And literally nobody is noticing.
I think it's an urban vs suburban issue, and much of it is caused by continued WFH. All dense urban areas need lots of people for them to work, in particular rich office workers. At least in Seattle, few if any tech companies or other firms are requiring people to come back. Amazon is attempting to incentivize people to come back with free coffee, free parking etc. but the uptake is low.
While crime and homelessness were always problems, heavy foot traffic somewhat kept them at bay. Moronic city governments plus little traffic has caused the issues. If companies somehow get everyone back in the office (which they are still trying, though continually delay) there will be a bounce back, probably not to 2019 levels but better. The longer they put off any return, the more likely the areas end up abandoned.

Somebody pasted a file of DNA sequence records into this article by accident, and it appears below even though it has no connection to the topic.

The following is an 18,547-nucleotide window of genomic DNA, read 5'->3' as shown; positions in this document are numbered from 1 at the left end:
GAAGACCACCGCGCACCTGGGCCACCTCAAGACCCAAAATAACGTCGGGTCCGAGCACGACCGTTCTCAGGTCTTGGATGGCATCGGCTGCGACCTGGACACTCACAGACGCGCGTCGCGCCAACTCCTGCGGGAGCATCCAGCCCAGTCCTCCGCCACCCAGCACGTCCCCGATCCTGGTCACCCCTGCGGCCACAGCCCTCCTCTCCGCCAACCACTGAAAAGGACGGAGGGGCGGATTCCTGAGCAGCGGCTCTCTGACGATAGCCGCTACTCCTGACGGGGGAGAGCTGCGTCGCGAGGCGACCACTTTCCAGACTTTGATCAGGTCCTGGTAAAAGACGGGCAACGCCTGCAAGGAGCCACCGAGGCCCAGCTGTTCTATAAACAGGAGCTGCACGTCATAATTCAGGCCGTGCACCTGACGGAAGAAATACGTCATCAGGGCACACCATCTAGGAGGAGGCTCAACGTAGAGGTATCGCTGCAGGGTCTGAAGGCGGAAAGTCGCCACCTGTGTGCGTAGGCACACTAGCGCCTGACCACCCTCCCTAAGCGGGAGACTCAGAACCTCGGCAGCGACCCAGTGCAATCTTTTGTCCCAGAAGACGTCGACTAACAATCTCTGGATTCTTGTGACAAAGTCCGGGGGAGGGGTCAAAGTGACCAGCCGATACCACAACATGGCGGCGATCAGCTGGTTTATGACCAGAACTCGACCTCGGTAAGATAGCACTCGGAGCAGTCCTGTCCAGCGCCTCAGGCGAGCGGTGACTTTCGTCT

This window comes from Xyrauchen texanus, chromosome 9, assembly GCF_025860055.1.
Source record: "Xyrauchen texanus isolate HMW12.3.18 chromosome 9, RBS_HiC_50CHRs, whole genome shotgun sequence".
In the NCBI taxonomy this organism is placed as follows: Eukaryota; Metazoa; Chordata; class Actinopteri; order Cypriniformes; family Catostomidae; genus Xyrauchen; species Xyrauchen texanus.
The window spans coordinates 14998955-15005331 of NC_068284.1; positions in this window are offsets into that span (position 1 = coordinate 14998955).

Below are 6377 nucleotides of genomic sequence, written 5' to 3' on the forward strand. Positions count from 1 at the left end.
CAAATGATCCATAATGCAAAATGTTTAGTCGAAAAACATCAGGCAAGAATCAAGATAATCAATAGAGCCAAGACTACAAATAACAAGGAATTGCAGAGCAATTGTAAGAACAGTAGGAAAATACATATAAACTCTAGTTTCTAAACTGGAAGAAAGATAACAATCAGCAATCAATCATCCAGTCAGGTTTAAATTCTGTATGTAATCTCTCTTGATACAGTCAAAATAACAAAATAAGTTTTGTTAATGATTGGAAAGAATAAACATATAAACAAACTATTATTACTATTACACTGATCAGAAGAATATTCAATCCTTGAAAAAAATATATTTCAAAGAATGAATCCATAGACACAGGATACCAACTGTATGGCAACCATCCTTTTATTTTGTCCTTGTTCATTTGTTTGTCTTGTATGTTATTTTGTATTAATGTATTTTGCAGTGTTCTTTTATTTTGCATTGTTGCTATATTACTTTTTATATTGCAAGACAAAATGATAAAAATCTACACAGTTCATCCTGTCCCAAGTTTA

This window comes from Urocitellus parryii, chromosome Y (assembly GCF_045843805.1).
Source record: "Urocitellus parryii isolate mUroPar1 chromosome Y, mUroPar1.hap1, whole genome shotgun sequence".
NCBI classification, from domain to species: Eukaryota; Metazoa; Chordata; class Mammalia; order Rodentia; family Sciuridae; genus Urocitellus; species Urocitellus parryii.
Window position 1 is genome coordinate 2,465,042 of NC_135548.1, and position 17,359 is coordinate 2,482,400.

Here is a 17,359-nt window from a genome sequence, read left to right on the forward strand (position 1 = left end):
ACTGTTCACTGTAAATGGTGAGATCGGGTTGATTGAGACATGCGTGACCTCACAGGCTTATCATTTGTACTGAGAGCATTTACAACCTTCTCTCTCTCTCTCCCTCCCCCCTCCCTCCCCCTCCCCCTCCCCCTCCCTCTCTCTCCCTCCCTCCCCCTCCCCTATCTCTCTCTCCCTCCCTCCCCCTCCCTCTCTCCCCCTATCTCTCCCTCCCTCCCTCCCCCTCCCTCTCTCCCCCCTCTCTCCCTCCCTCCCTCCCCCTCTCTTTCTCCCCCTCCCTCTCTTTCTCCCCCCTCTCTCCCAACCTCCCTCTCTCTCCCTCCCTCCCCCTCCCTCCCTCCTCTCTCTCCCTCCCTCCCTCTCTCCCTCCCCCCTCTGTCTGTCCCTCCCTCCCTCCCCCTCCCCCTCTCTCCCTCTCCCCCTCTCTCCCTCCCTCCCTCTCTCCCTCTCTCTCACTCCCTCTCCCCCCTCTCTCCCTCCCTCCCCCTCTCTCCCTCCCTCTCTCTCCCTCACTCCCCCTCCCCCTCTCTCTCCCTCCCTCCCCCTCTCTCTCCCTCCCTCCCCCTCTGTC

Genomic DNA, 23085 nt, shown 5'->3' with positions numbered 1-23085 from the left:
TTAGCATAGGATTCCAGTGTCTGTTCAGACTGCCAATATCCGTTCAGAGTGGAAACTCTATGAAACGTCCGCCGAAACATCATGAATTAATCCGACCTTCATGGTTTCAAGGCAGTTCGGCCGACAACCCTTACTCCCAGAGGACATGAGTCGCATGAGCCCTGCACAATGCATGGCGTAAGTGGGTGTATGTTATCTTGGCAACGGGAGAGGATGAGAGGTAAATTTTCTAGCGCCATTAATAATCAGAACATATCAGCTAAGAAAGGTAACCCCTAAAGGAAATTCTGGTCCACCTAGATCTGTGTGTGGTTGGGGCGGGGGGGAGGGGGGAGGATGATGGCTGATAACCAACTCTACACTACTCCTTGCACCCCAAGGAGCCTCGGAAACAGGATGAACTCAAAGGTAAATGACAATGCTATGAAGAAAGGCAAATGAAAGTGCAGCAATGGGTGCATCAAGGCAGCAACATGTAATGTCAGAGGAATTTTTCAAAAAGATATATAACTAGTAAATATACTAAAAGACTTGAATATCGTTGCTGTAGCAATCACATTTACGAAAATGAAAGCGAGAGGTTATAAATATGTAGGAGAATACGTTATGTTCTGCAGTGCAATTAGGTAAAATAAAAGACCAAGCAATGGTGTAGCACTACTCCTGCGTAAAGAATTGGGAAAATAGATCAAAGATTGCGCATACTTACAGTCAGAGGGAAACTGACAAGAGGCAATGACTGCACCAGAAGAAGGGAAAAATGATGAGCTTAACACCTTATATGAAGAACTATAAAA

Urbanspace Vanderbilt off Grand Central is a shadow of its former self. Just mentioning because I was there yesterday for the first time since Covid started. Sad.
I agree, feel like these are part of larger demographic and economic trends that will continue. The hollowing out of the US economy is almost complete.
How long does it have to go on until by definition it is no longer transitory? Gotta love Pelosi's SF slum
"And literally nobody is noticing"; LOL. You noticed. So have millions like you. You're not alone. About 15 years ago an uber democrat once shocked me by sharing how his high school has become "objectively stupider". That insult can be safely applied most broadly today. I'm not positive I understand everything you wrote but I agree with your overarching theory that this is a bad trend.